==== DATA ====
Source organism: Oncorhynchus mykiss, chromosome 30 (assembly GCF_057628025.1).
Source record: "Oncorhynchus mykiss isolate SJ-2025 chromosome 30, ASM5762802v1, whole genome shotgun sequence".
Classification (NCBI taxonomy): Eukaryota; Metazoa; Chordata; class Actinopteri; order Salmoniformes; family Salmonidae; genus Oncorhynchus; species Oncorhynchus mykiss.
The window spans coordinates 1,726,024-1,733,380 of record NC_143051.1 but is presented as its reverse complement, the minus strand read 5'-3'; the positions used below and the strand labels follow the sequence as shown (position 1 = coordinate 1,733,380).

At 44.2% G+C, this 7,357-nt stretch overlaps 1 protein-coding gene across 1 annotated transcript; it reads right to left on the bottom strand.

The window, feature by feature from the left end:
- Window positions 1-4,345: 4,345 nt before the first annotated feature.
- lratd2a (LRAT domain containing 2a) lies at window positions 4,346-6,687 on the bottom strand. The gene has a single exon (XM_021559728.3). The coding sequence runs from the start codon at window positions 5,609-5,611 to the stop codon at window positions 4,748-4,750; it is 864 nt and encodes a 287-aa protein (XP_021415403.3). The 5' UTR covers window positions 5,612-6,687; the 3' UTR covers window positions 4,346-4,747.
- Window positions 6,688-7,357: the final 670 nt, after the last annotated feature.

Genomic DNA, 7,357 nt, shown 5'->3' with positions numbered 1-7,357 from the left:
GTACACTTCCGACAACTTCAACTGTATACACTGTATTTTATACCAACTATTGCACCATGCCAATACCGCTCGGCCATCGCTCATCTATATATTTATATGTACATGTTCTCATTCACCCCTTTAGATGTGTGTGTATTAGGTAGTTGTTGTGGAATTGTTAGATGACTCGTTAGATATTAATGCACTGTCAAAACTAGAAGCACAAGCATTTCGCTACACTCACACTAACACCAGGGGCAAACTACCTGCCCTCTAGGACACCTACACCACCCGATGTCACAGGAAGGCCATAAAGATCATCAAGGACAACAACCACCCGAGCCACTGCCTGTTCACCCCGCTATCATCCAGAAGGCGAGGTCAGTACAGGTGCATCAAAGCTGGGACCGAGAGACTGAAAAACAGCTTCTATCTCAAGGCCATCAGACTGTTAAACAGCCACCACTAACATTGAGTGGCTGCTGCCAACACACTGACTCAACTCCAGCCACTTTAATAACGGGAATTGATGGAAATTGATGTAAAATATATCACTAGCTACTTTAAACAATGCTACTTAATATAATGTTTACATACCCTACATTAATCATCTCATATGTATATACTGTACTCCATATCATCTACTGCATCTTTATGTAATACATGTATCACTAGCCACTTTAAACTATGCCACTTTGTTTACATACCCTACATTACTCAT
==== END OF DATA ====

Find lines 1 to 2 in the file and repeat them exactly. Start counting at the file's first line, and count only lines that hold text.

Source organism: Oncorhynchus mykiss, chromosome 30 (assembly GCF_057628025.1).
Source record: "Oncorhynchus mykiss isolate SJ-2025 chromosome 30, ASM5762802v1, whole genome shotgun sequence".